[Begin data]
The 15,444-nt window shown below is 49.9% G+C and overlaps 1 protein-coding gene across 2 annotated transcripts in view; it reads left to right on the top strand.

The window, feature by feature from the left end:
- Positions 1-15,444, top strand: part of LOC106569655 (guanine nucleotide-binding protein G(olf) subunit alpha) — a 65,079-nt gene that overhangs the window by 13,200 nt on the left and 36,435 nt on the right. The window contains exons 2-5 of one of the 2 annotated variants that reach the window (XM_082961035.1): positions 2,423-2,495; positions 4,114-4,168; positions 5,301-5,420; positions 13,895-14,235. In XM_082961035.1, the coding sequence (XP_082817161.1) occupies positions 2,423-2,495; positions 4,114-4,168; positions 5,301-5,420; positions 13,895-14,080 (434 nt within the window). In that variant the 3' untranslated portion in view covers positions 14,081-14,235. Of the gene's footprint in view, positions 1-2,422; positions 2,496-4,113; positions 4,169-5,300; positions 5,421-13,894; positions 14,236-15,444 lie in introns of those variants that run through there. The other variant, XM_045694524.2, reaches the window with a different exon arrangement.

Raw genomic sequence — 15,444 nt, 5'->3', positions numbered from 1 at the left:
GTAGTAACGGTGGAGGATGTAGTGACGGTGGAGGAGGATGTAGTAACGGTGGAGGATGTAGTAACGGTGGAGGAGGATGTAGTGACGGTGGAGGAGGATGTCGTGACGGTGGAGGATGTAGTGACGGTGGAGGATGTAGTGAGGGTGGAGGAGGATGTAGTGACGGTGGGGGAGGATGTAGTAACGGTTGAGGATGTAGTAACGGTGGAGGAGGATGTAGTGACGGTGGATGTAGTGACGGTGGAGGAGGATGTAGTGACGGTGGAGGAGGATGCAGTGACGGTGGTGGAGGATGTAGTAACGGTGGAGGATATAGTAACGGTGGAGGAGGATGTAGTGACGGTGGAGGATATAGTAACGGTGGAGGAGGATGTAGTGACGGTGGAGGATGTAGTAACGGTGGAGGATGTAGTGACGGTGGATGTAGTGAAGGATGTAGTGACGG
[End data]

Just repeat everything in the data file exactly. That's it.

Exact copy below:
The 15,444-nt window shown below is 49.9% G+C and overlaps 1 protein-coding gene across 2 annotated transcripts in view; it reads left to right on the top strand.

The window, feature by feature from the left end:
- Positions 1-15,444, top strand: part of LOC106569655 (guanine nucleotide-binding protein G(olf) subunit alpha) — a 65,079-nt gene that overhangs the window by 13,200 nt on the left and 36,435 nt on the right. The window contains exons 2-5 of one of the 2 annotated variants that reach the window (XM_082961035.1): positions 2,423-2,495; positions 4,114-4,168; positions 5,301-5,420; positions 13,895-14,235. In XM_082961035.1, the coding sequence (XP_082817161.1) occupies positions 2,423-2,495; positions 4,114-4,168; positions 5,301-5,420; positions 13,895-14,080 (434 nt within the window). In that variant the 3' untranslated portion in view covers positions 14,081-14,235. Of the gene's footprint in view, positions 1-2,422; positions 2,496-4,113; positions 4,169-5,300; positions 5,421-13,894; positions 14,236-15,444 lie in introns of those variants that run through there. The other variant, XM_045694524.2, reaches the window with a different exon arrangement.

Raw genomic sequence — 15,444 nt, 5'->3', positions numbered from 1 at the left:
GTAGTAACGGTGGAGGATGTAGTGACGGTGGAGGAGGATGTAGTAACGGTGGAGGATGTAGTAACGGTGGAGGAGGATGTAGTGACGGTGGAGGAGGATGTCGTGACGGTGGAGGATGTAGTGACGGTGGAGGATGTAGTGAGGGTGGAGGAGGATGTAGTGACGGTGGGGGAGGATGTAGTAACGGTTGAGGATGTAGTAACGGTGGAGGAGGATGTAGTGACGGTGGATGTAGTGACGGTGGAGGAGGATGTAGTGACGGTGGAGGAGGATGCAGTGACGGTGGTGGAGGATGTAGTAACGGTGGAGGATATAGTAACGGTGGAGGAGGATGTAGTGACGGTGGAGGATATAGTAACGGTGGAGGAGGATGTAGTGACGGTGGAGGATGTAGTAACGGTGGAGGATGTAGTGACGGTGGATGTAGTGAAGGATGTAGTGACGG